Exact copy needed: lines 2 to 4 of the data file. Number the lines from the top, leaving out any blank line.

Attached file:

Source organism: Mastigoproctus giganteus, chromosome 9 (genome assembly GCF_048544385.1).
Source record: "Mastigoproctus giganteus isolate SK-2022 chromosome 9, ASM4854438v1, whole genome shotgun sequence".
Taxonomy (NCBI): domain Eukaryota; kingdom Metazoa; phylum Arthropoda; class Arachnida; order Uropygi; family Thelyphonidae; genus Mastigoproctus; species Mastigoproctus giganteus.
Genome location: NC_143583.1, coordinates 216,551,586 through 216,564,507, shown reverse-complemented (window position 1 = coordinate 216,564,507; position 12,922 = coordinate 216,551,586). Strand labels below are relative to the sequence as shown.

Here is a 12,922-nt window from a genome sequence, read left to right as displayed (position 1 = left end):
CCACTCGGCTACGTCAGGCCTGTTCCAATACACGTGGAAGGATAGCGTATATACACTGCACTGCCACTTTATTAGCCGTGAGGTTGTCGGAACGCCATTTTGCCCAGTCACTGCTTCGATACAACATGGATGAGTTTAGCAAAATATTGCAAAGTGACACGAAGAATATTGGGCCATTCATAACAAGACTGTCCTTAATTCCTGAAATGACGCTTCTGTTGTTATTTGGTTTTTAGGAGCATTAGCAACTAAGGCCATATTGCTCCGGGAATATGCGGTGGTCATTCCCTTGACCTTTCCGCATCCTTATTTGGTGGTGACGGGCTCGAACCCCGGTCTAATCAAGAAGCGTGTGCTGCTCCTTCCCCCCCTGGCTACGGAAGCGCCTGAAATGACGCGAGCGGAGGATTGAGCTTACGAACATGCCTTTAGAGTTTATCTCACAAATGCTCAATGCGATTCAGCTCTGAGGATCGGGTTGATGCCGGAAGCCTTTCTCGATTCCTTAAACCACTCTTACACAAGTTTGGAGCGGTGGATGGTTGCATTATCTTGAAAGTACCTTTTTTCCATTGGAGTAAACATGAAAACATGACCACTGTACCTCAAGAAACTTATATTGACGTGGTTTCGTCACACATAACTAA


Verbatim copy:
Source record: "Mastigoproctus giganteus isolate SK-2022 chromosome 9, ASM4854438v1, whole genome shotgun sequence".
Taxonomy (NCBI): domain Eukaryota; kingdom Metazoa; phylum Arthropoda; class Arachnida; order Uropygi; family Thelyphonidae; genus Mastigoproctus; species Mastigoproctus giganteus.
Genome location: NC_143583.1, coordinates 216,551,586 through 216,564,507, shown reverse-complemented (window position 1 = coordinate 216,564,507; position 12,922 = coordinate 216,551,586). Strand labels below are relative to the sequence as shown.